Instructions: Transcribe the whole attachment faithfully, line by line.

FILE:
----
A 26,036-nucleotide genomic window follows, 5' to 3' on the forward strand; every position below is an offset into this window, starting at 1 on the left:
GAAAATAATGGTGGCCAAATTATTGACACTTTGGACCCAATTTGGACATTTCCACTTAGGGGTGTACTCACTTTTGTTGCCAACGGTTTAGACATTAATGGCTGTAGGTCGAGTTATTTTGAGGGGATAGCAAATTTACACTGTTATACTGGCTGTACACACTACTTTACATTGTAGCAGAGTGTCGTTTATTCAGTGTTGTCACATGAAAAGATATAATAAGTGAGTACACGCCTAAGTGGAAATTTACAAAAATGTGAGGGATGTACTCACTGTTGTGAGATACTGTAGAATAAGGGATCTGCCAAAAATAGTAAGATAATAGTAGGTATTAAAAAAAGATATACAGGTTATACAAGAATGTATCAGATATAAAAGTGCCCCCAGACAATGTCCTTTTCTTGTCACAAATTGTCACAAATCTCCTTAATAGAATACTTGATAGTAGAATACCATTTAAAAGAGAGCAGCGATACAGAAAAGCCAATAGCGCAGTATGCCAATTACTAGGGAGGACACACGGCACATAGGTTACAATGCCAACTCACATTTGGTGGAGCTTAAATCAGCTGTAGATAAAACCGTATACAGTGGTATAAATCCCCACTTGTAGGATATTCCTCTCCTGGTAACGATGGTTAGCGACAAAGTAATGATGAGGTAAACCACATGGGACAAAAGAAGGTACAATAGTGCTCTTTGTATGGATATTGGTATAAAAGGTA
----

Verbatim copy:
A 26,036-nucleotide genomic window follows, 5' to 3' on the forward strand; every position below is an offset into this window, starting at 1 on the left:
GAAAATAATGGTGGCCAAATTATTGACACTTTGGACCCAATTTGGACATTTCCACTTAGGGGTGTACTCACTTTTGTTGCCAACGGTTTAGACATTAATGGCTGTAGGTCGAGTTATTTTGAGGGGATAGCAAATTTACACTGTTATACTGGCTGTACACACTACTTTACATTGTAGCAGAGTGTCGTTTATTCAGTGTTGTCACATGAAAAGATATAATAAGTGAGTACACGCCTAAGTGGAAATTTACAAAAATGTGAGGGATGTACTCACTGTTGTGAGATACTGTAGAATAAGGGATCTGCCAAAAATAGTAAGATAATAGTAGGTATTAAAAAAAGATATACAGGTTATACAAGAATGTATCAGATATAAAAGTGCCCCCAGACAATGTCCTTTTCTTGTCACAAATTGTCACAAATCTCCTTAATAGAATACTTGATAGTAGAATACCATTTAAAAGAGAGCAGCGATACAGAAAAGCCAATAGCGCAGTATGCCAATTACTAGGGAGGACACACGGCACATAGGTTACAATGCCAACTCACATTTGGTGGAGCTTAAATCAGCTGTAGATAAAACCGTATACAGTGGTATAAATCCCCACTTGTAGGATATTCCTCTCCTGGTAACGATGGTTAGCGACAAAGTAATGATGAGGTAAACCACATGGGACAAAAGAAGGTACAATAGTGCTCTTTGTATGGATATTGGTATAAAAGGTA